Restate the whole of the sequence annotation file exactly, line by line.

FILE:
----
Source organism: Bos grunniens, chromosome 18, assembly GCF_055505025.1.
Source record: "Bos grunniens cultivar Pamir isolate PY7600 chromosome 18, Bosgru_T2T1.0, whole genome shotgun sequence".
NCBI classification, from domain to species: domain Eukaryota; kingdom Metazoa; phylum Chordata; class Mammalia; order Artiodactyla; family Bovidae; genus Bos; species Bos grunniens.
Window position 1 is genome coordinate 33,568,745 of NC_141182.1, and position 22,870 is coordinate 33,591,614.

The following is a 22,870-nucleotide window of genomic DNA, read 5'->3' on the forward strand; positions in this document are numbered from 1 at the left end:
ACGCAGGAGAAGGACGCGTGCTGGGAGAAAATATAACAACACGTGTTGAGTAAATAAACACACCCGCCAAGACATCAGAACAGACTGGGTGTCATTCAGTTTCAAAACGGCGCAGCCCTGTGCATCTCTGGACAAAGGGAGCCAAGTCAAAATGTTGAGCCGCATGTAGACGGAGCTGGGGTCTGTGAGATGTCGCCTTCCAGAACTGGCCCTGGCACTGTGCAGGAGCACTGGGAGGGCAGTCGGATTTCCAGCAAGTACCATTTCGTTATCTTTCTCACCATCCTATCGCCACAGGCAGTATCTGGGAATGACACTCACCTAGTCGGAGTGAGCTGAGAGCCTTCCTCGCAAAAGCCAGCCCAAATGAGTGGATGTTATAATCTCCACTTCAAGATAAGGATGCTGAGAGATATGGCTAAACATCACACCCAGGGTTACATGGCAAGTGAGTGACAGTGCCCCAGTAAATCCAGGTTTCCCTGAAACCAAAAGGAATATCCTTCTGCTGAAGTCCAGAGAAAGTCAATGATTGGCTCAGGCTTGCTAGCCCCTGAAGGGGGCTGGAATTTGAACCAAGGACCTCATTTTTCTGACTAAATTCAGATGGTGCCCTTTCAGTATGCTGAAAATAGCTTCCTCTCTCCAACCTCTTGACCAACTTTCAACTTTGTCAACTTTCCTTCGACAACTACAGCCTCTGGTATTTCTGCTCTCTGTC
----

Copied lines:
Source organism: Bos grunniens, chromosome 18, assembly GCF_055505025.1.
Source record: "Bos grunniens cultivar Pamir isolate PY7600 chromosome 18, Bosgru_T2T1.0, whole genome shotgun sequence".
NCBI classification, from domain to species: domain Eukaryota; kingdom Metazoa; phylum Chordata; class Mammalia; order Artiodactyla; family Bovidae; genus Bos; species Bos grunniens.
Window position 1 is genome coordinate 33,568,745 of NC_141182.1, and position 22,870 is coordinate 33,591,614.

The following is a 22,870-nucleotide window of genomic DNA, read 5'->3' on the forward strand; positions in this document are numbered from 1 at the left end:
ACGCAGGAGAAGGACGCGTGCTGGGAGAAAATATAACAACACGTGTTGAGTAAATAAACACACCCGCCAAGACATCAGAACAGACTGGGTGTCATTCAGTTTCAAAACGGCGCAGCCCTGTGCATCTCTGGACAAAGGGAGCCAAGTCAAAATGTTGAGCCGCATGTAGACGGAGCTGGGGTCTGTGAGATGTCGCCTTCCAGAACTGGCCCTGGCACTGTGCAGGAGCACTGGGAGGGCAGTCGGATTTCCAGCAAGTACCATTTCGTTATCTTTCTCACCATCCTATCGCCACAGGCAGTATCTGGGAATGACACTCACCTAGTCGGAGTGAGCTGAGAGCCTTCCTCGCAAAAGCCAGCCCAAATGAGTGGATGTTATAATCTCCACTTCAAGATAAGGATGCTGAGAGATATGGCTAAACATCACACCCAGGGTTACATGGCAAGTGAGTGACAGTGCCCCAGTAAATCCAGGTTTCCCTGAAACCAAAAGGAATATCCTTCTGCTGAAGTCCAGAGAAAGTCAATGATTGGCTCAGGCTTGCTAGCCCCTGAAGGGGGCTGGAATTTGAACCAAGGACCTCATTTTTCTGACTAAATTCAGATGGTGCCCTTTCAGTATGCTGAAAATAGCTTCCTCTCTCCAACCTCTTGACCAACTTTCAACTTTGTCAACTTTCCTTCGACAACTACAGCCTCTGGTATTTCTGCTCTCTGTC